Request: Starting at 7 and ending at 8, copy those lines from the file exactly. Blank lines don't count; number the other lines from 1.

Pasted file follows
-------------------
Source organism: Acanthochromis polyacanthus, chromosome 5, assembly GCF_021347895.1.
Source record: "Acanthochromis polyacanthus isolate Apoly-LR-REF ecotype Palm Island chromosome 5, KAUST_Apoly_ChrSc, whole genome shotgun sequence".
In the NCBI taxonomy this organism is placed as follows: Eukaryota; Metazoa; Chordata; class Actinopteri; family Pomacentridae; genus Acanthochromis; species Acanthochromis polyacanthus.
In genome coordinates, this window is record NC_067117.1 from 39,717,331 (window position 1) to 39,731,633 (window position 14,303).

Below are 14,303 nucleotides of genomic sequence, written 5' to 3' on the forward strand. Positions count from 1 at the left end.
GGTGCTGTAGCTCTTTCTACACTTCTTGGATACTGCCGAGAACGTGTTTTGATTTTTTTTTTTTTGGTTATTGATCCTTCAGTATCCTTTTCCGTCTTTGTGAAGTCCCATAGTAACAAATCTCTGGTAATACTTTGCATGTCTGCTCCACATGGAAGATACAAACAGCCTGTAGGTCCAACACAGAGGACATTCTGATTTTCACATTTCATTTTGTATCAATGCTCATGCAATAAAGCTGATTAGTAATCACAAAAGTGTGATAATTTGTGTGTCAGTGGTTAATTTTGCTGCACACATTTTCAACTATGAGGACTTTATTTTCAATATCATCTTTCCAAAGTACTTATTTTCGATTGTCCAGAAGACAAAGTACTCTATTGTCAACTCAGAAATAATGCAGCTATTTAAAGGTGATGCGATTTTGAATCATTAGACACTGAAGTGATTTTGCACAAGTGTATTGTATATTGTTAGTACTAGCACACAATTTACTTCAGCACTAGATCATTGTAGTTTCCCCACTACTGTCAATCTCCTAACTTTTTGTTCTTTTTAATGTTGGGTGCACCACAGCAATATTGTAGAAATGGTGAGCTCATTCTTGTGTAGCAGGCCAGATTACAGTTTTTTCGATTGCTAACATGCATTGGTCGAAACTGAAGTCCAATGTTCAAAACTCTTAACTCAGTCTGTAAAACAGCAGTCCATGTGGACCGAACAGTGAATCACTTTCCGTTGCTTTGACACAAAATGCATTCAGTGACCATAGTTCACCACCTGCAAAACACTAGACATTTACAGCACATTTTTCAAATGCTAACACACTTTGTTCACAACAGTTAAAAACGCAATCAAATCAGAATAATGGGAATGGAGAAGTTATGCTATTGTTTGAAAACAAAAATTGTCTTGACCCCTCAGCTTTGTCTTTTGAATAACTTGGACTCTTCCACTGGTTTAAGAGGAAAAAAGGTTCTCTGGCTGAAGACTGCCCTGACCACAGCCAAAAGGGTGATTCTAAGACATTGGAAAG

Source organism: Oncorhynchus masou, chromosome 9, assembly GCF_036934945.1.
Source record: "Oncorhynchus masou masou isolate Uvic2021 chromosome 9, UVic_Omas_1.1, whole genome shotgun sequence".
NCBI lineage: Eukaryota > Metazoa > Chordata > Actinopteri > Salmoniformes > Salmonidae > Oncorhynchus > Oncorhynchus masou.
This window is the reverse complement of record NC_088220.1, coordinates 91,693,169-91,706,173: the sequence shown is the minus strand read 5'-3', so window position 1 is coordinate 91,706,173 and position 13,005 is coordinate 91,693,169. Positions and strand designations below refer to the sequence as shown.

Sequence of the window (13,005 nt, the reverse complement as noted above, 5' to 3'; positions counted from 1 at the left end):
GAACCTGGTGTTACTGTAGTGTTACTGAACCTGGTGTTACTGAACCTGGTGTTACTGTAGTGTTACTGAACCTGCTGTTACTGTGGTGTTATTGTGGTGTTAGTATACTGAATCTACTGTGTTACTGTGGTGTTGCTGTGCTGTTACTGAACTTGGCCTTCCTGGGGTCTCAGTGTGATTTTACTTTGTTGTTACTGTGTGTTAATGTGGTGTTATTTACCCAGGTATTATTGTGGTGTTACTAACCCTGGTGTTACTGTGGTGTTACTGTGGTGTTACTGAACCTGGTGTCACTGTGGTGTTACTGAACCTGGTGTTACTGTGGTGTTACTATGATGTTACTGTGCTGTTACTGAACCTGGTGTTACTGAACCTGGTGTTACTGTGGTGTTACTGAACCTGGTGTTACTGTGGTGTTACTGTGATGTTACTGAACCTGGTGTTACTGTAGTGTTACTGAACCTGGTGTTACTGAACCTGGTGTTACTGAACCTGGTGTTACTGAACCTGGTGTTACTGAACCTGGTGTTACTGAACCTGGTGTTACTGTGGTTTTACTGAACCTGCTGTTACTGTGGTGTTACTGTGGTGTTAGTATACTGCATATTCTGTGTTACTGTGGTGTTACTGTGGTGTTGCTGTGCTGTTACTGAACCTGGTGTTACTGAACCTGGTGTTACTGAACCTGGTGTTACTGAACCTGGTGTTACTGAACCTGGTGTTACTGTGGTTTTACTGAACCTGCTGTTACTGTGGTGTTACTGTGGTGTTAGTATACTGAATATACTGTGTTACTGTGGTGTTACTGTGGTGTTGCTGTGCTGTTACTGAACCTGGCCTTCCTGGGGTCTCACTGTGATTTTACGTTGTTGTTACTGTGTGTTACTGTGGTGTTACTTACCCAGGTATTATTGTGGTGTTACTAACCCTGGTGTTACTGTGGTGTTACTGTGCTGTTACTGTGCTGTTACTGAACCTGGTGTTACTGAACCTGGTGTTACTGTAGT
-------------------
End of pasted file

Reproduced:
Source organism: Oncorhynchus masou, chromosome 9, assembly GCF_036934945.1.
Source record: "Oncorhynchus masou masou isolate Uvic2021 chromosome 9, UVic_Omas_1.1, whole genome shotgun sequence".